Udaipur, Rajasthan

Case study

Hema Bai

Pregnant worker on government employment guarantee scheme, Hema Bai, struggles against discrimination and drudgery
I have to do household work, then work as a labourer, do the agricultural work. There is no one to help me out. There was no rest at all. Just keep doing whatever work there is to do.

Hema is 24 years old and the mother of three children, of whom the older two are girls aged six, four and youngest is a boy aged two, and at the time of the interview she was pregnant with her fourth child. Her six-year-old goes to a anganwadi, a pre-school run by a non-governmental organisation (NGO), close to her house. The other two children do not go to the preschool. Like most of the other tribal families in Medi, Udaipur, Hema’s is also a nuclear family. She has not been to school and is illiterate. She has previously worked at a watershed construction site under the forest department, a check dam construction site under a non-governmental organisation and last year she had worked under Mahatma Gandhi National Rural Employment Guarantee Act (MGNREGA). Her husband, Suresh, is 27 years old and has studied up to tenth grade. He migrates to the nearby state of Gujarat to find paid work, as income from farming their small landholding is inadequate, and the village does not have much paid work to offer except for MGNREGA which is only available seasonally.

Since her children aren’t old enough to help, Hema is the only one who is responsible for all the care tasks including fetching water and collecting firewood. Water has dried up in the wells and hand pumps, so the family is investing in digging another well on their land so that water is easily available. Hema has left her paid work for a while to oversee the digging work. But on days when she has to go for paid work, she has to wake up earlier than usual to complete all the tasks. If waking up earlier is not enough to complete her care work, she said, ‘I used to take leave. Who else will do it?’ Her paid work at construction sites involves working for eight hours with a break of an hour for lunch. Depending on the worksite, it usually takes 15–30 minutes to reach the worksite, but sometimes it takes up to an hour on foot. She often leaves her children behind to be watched over by her sister-in-law. There are no crèche facilities at the worksite. Her husband is generally not around as he migrates to Gujarat for work, but even when he is home, he does not help her in care tasks as the dominant gender norm in the community does not favour men’s involvement in care tasks. Hema also feels, ‘if I won’t [take care of children] then who else will take care of them? It is the mother who has to do everything even if she is going through hardships.’ If Hema is away, the children are looked after by her sister-in-law, who lives adjacent to her house.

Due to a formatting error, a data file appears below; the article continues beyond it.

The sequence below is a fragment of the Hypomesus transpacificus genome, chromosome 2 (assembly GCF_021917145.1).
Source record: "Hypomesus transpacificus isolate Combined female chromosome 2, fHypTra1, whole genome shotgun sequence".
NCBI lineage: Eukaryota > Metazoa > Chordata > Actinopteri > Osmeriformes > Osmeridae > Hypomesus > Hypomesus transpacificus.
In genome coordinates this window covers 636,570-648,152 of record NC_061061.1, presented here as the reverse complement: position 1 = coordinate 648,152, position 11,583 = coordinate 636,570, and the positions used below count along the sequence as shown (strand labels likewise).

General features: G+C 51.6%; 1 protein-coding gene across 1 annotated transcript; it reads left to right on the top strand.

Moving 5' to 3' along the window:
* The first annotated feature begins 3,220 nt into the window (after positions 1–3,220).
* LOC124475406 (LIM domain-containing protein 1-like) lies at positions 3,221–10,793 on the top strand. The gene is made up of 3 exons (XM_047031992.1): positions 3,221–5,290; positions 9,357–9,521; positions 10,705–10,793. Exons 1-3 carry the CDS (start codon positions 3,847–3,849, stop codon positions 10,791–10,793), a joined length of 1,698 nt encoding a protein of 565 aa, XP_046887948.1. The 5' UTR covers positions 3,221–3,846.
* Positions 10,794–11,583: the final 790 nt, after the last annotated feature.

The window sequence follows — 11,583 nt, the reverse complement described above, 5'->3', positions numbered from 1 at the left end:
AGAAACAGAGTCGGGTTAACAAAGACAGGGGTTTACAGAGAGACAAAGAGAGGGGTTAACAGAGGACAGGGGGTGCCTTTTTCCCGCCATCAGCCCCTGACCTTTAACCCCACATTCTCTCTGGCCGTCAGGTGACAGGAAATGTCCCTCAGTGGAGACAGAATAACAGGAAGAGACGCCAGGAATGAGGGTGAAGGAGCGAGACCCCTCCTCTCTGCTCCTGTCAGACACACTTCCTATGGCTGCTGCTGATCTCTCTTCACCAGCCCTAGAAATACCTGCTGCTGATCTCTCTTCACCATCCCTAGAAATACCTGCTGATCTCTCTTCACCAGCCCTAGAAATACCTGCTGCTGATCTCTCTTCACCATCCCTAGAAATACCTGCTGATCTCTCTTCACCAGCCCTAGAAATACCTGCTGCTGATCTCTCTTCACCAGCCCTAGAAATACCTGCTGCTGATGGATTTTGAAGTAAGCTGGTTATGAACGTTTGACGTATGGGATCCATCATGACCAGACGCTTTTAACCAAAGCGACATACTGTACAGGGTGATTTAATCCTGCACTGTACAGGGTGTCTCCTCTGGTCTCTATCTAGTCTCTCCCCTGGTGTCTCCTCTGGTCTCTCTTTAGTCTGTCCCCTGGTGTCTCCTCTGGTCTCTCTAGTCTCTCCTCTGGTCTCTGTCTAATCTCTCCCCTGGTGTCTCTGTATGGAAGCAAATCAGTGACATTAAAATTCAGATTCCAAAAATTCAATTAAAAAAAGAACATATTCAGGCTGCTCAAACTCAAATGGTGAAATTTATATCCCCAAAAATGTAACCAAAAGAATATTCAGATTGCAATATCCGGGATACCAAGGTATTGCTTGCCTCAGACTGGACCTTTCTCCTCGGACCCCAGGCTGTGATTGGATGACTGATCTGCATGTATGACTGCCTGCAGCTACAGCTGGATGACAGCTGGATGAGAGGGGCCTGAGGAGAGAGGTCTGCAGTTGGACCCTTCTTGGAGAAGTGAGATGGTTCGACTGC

Reflecting on how she balances the different types of work Hema says:

I have to do household work, then work as a labourer, do the agricultural work. There is no one to help me out. There was no rest at all.  Just keep doing whatever work there is to do.

At the time of the interview Hema looked very weak and frail, she mentions that she has pain in her legs since over a year and she often has headaches. She explains that she would have to go to Ahmedabad to get herself treated as the medicines are not available locally. On taking care of herself, she adds, ‘If I have money then only I can improve my diet. There is problem of money’.

Her experience of working during pregnancy has also not been very encouraging. She says she was expected to work equally like others and she was not allotted any lighter tasks. Even when she worked earlier worked under MGNREGA she faced similar issues. She recalls, ‘when I sit to take rest for some time, other labourers start abusing me that each one has to do the same amount of work.’ But despite her health, pregnancy and insensitive working conditions she has had no choice but to work: ‘If I don’t work, how can we fulfill our needs?’

Hema Bai’s suggested solution is improved farm productivity. She says, ‘we should get more facilities for growing cotton and wheat. There should be better production then we can also eat properly.’ Water is a major problem in this area, and women have to go long distances to fetch water. Hema and her husband have taken their own initiative of digging a well which is a big expenditure and Hema has also lost some days of paid work to oversee the work. Despite being pregnant, Hema has had to carry water and collect firewood from the forest. She suggests that availability of water and fuel will bring immense respite to her. Strict gender norms that rule out care tasks for men become especially problematic when a woman is physically weak and frail. The medical facility for any uncommon health problem is not available close by, and it was observed that in such cases there is further procrastination on part of the family when the health of the women is involved. There is also discrimination of pregnant women on worksite as they may be slower than others – Hema feels availability of decent work with a friendly environment for pregnant and lactating women will lighten the stress that women face at worksites.

About Hema Bai

Household (Nuclear)
Male headed
3 children
Contains male(s)
No care responsibilties for disabled people
Contains migrant(s)
No care responsibilties for older people
Joint control
Family/community support
Public services
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Activities shown are a single day snapshot in the life of the woman.